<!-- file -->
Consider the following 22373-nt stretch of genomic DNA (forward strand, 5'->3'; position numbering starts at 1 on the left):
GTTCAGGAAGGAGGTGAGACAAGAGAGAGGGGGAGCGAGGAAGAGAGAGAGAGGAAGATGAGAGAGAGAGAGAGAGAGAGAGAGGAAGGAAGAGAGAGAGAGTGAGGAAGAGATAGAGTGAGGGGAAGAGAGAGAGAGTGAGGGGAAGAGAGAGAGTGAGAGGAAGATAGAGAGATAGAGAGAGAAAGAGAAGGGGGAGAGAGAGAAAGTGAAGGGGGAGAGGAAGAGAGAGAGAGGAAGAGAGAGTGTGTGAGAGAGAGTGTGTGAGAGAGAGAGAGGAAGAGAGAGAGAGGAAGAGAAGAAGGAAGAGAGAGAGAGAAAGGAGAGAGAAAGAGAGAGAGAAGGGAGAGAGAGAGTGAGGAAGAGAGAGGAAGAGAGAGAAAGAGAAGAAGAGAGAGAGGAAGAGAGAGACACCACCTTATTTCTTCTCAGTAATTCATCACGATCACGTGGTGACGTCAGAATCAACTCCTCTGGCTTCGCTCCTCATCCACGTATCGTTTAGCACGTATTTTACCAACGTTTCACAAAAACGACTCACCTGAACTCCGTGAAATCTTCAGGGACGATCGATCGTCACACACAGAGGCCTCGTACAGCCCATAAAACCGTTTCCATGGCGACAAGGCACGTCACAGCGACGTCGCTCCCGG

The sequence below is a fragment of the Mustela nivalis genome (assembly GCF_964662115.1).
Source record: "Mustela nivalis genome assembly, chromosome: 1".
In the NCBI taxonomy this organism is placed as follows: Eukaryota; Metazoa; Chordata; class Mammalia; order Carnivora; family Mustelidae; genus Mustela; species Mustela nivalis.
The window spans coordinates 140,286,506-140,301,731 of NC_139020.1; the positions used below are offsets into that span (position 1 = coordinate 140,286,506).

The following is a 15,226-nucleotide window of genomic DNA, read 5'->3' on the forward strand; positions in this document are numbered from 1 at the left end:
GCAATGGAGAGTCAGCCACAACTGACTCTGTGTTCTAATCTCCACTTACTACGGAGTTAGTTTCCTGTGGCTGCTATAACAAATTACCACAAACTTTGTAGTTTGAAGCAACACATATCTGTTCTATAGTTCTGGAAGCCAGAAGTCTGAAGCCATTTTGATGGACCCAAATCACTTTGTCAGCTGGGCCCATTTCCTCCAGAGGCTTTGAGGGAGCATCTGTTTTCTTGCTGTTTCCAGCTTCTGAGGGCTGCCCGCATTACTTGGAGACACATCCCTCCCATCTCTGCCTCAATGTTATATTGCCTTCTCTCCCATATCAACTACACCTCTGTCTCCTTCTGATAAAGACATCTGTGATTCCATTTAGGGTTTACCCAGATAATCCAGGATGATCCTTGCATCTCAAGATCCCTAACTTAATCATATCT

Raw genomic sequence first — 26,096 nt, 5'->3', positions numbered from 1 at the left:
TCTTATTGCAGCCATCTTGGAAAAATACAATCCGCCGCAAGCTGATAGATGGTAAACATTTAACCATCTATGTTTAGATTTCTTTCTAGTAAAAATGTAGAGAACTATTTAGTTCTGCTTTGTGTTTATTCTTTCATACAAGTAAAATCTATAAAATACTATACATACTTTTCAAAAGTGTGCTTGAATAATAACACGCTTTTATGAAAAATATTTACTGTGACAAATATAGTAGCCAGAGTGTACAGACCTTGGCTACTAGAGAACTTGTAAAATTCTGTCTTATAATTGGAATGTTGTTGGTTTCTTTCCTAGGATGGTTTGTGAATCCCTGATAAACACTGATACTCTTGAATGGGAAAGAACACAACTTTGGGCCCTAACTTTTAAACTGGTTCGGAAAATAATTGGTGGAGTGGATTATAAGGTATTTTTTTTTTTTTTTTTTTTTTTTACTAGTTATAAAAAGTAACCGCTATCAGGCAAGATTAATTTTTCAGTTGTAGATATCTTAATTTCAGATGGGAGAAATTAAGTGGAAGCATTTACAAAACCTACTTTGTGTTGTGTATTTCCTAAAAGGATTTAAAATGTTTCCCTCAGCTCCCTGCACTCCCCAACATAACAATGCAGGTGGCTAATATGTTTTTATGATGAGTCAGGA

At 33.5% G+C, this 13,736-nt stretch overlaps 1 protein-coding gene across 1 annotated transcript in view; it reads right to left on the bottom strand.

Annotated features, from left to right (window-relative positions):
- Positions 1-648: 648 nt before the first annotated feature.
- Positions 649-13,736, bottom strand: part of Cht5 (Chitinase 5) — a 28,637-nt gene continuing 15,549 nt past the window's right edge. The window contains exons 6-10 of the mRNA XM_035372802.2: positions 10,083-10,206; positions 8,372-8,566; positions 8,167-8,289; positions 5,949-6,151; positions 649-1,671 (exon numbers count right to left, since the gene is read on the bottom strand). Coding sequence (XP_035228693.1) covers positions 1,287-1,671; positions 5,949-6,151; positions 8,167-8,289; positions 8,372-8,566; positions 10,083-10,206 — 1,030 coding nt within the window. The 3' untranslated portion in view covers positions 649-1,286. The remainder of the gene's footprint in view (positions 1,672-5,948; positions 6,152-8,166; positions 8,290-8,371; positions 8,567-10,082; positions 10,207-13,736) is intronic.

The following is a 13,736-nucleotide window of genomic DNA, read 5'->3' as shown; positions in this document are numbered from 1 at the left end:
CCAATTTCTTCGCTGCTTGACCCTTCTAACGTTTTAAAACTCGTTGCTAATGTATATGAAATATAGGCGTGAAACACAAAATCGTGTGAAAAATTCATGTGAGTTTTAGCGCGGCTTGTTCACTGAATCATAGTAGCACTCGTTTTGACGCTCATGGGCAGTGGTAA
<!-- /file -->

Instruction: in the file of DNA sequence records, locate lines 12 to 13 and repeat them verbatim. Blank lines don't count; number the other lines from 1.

Annotated features, from left to right (window-relative positions):
- Positions 1-648: 648 nt before the first annotated feature.